Apartments for Cheap

Questions and Answers

Your Questions About Apartments For Cheap In Nyc

December 11, 2012

Steven asks…

What is a ‘good’ part of Stamford, CT to move to?

Wondering if anyone has any suggestions…..I am moving from NYC(!?!) b/c want to live somewhere with a little less hustle and bustle, my husband will still commute to work to NY, and we also have to consider the school system for our daughter as well as finding a ‘moderately’ priced rental. Good luck, right?!!


Administrator answers:

I lived in Stamford for 3 years as well as White Plains for 2 years. My vote hands down in White Plains/Westchester.
Stamford is a horrible town, I hate it. Its transient (meaning people live there for just 2-3 years “in-transit” and then move away, so there is never a sense of community), and boring, night life, restaurants and shopping is dead in Stamford. Of course, this is my personal opinion (and surrounding towns are great like Greenwich, New Cannan, etc.. Etc..). If you must live in Stamford I think North Stamford will have nice homes and downtown will have nice apartments for rent. The School system in Stamford is suspect and I dont know how old your daughter is or how much money you can spend in rent.
Westchester County, on the other hand has mostly GREAT schools, its closer to NYC, there is no Property tax on cars and insurance and gas is cheaper. You could live in Rye, Rye Brook, Portchester (not so great schools), Mamaroneck, Harrison, Tarrytown, Scarsdale. Etc.. Etc..

Best bet is to drive to all these communities and see which you like the most, for your budget.

Mandy asks…

Why are New York State residents not allowed to stay in New York City hostels?

I was pretty shocked to find, as I was looking for a hostel to stay in during my NYC trip next month, that NEW YORK STATE RESIDENTS ARE NOT ALLOWED TO STAY IN NYC HOSTELS?! I live 6 hours away from NYC, I’m hardly a local.

What on earth are the reasons for this absurd rule?

Administrator answers:

They want to keep it for tourists and not have day laborers, homeless, etc. Living there.

I stayed in a hostel in London that had many illegal immigrants using it as a place to live.

For people like day laborers who can’t get the money together for a deposit for even a cheap apartment, a hostel is actually a pretty good deal – $25 per night is less than they would pay for even the cheapest New York apartments. Or homeless who live on the streets most of the time and every couple of nights they pay for a night at the hostel and use the showers.

Michael asks…

What is the average cost of living AND surviving in NYC?

I’m just curious because I’m considering relocating there for my job but I want to know exactly what to expect. Thanks!

Administrator answers:

depending on where you are now please know the cost of housing here is much higher than most parts of the USA. You will not find anything safe (unless it’s a share) for under 1,200 a month, and that’s outside of Manhattan! Grocery’s can be cheaper than other states, and much more is available year round here than anywhere else!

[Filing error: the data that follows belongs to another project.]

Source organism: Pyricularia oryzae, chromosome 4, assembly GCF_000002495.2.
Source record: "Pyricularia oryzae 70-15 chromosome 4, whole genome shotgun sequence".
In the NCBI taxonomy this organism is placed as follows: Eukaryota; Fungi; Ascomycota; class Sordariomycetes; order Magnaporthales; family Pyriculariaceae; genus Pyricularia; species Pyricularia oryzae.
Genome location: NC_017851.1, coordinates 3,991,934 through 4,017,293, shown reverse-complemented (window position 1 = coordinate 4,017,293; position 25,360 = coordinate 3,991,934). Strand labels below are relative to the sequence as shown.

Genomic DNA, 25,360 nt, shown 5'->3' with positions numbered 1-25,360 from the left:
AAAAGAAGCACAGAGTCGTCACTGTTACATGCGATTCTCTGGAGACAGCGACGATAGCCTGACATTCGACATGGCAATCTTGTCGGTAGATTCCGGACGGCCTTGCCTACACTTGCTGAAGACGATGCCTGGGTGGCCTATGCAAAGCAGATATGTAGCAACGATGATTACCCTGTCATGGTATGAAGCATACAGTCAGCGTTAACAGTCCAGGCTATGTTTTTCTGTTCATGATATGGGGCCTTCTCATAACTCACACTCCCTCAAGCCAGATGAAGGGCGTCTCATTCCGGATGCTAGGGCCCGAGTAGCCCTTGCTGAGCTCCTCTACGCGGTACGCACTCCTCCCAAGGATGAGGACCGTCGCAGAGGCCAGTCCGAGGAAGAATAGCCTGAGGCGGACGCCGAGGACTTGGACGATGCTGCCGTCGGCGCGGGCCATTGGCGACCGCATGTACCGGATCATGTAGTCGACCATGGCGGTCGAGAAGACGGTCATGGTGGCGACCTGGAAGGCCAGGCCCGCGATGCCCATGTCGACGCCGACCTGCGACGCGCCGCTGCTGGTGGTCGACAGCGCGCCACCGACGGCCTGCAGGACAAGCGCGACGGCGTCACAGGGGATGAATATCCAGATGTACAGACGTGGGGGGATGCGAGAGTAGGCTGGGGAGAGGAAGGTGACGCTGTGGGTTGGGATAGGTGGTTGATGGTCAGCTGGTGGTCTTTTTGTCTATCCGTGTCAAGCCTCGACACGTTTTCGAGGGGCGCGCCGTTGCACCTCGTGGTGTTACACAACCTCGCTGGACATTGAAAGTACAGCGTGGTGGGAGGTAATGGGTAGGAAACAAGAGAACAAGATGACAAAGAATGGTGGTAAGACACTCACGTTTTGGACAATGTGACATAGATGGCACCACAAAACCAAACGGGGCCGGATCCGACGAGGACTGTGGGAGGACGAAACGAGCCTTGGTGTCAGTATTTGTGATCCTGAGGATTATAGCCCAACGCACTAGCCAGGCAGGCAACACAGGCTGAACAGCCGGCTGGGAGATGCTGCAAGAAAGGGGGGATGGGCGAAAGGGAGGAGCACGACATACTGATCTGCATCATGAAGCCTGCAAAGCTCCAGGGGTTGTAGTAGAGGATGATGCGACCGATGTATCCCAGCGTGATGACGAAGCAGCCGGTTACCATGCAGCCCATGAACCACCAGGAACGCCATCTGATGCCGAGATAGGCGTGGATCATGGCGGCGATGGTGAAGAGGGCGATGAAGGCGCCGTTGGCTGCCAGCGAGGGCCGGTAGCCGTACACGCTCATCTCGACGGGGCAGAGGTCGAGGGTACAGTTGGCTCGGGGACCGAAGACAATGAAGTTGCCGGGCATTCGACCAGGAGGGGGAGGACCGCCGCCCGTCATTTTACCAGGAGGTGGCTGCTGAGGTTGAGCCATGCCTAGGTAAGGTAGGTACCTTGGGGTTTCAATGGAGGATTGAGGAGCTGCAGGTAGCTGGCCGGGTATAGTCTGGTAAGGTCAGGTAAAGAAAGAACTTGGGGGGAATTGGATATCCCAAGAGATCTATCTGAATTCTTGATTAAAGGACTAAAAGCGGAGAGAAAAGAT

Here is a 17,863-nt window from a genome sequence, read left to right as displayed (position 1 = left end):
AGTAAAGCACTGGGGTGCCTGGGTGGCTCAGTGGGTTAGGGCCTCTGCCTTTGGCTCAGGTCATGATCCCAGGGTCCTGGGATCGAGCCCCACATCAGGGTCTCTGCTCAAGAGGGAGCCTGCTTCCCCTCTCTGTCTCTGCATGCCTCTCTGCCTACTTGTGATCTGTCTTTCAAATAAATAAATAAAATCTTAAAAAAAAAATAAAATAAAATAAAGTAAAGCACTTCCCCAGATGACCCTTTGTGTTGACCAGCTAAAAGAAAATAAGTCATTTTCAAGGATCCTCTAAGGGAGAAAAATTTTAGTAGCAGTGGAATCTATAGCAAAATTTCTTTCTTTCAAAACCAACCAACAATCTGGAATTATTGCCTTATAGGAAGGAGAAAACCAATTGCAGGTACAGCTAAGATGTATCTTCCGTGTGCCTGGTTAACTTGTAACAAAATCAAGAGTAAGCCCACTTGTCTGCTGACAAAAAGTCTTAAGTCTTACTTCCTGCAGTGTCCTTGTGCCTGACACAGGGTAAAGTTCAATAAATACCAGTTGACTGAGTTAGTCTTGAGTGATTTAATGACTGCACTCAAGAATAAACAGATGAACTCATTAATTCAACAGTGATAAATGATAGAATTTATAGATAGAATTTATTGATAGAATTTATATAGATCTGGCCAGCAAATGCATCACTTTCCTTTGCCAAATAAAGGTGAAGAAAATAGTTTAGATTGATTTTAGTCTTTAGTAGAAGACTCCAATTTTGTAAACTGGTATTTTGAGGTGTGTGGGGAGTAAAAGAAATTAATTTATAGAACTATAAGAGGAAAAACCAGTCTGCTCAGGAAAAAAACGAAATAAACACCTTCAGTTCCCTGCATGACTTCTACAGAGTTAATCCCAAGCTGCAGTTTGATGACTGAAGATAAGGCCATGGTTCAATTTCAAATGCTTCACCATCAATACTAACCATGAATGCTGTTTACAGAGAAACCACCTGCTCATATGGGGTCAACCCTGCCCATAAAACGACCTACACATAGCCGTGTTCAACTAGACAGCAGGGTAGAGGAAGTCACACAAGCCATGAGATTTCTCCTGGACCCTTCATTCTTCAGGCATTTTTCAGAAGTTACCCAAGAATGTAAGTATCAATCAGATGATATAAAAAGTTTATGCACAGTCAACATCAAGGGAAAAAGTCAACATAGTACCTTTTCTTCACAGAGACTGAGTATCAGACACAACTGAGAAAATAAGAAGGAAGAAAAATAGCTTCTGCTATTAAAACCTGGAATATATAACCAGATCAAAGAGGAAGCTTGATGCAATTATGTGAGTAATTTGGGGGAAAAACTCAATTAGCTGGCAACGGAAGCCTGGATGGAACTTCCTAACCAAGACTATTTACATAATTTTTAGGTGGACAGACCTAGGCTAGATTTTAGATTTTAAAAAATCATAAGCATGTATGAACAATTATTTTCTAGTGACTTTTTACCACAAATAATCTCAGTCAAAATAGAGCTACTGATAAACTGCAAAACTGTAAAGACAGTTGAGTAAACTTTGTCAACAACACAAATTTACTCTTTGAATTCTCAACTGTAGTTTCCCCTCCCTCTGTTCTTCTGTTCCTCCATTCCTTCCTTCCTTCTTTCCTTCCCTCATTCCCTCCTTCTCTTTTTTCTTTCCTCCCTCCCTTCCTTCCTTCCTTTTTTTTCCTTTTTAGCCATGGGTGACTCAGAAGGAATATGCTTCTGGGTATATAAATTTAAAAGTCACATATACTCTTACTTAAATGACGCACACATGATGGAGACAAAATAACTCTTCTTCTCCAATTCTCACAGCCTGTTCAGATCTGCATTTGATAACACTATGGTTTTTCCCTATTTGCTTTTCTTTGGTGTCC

There are ton’s of free things to do here at night, gallery openings, free days at museums-taking the staten island ferry for a “free boat ride”. There are also alot of costly things to do here, it all depends on your budget!
IF you are relocating here negotiate for a cost of living raise before you agree to come. Also keep in mind many young people share apartments, you can look on craigslist to find apartment shares, or even look at the cost of apartments in different areas, here’s the link

for me I love NYC!

James asks…

Why do so few people live on Staten island compared to the rest of Nyc?

300,000 some people is still a lot in my book but compared to the millions in the other boroughs of similar area, it’s tiny. Why do so “few” people live there?

Administrator answers:

Actually, our population was 468,730 back when the 2010 census was taken. That 300,000 figure was probably from 1960 or something.

Part of the reason is because we have a lot of hills, which makes it hard to build densely (though there are plenty of apartment buildings in parts of Upper Manhattan and The Bronx, so it shows it’s possible). Second of all, we have a lot of wetlands that are protected, and we have the site of the former landfill, which we can’t build on, plus industrial land along the West Shore Expressway.

But as far as the areas where it’s possible to develop, the lack of transportation means that it’s less attractive to developers, and so the land is cheaper. As a result, there is no need to build high-rises all over the place, and you have a lot of townhouses & single-family homes. We have no direct subway connection to Manhattan, so our commute times are long. We either have to take an express bus, or take a slow ferry ride (or take a bus to the subway in Brooklyn, which also takes a long time). But if that subway connection is ever built, there will be an explosion in development on Staten Island.